User currently offlineIMissPiedmont From United States of America, joined May 2001, 6296 posts, RR: 33
Reply 10, posted (11 years 6 months 2 days 10 hours ago) and read 2816 times:

I've had this condition for over 30 years. I've had a heart monitor installed for 24 hours and EKGs, ECGs, DVAs, PCQs and other unremembered tests, as has my brother. OK, being silly on abbreviations, but my brother and I have been tested numerous times with no problems.

It still can scare me a bit but I no longer panic. New girlfriends freak a bit when thay hear it but that's the biggest problem. You'll get used to it in a few years.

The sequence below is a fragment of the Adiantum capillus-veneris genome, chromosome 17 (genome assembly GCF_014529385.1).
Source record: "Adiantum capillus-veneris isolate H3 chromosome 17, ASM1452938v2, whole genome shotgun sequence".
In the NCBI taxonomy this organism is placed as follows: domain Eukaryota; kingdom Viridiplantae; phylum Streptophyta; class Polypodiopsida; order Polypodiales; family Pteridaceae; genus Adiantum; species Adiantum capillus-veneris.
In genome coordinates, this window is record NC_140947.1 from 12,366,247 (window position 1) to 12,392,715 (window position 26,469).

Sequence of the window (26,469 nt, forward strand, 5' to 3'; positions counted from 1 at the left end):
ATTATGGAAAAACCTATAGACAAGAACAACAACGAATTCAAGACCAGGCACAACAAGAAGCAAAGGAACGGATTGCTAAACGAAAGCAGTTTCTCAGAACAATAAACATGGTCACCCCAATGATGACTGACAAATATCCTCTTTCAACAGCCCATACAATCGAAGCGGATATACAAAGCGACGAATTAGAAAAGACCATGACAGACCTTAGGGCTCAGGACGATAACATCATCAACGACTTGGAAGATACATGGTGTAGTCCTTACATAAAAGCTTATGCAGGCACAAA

Freaky feeling though isn't it. Mine feels as though my heart is doing somersaults.

Best wishes and don't panic.



Damn, this website is getting worse daily.
User currently offlineJcs17 From United States of America, joined Jun 2001, 8065 posts, RR: 39
Reply 11, posted (11 years 6 months 2 days 10 hours ago) and read 2820 times:

My father has a condition called Arterial Fibrillation, which where his heart will miss beats, and in order to compensate for missed beats it will beat irregulary. Its never fatal if the person who it occurs in can recognize it and get to a hospital. Everything else is perfectly fine though...his cardiologist says that he has never seen a heart in better condition in a 45 year old...go figure. He takes medicine to keep the condition from kicking in---which guarantees a trip to the hospital and usually a date with the defibrillator. Luckily he's only been in the hospital for this I think once in the past 6 years.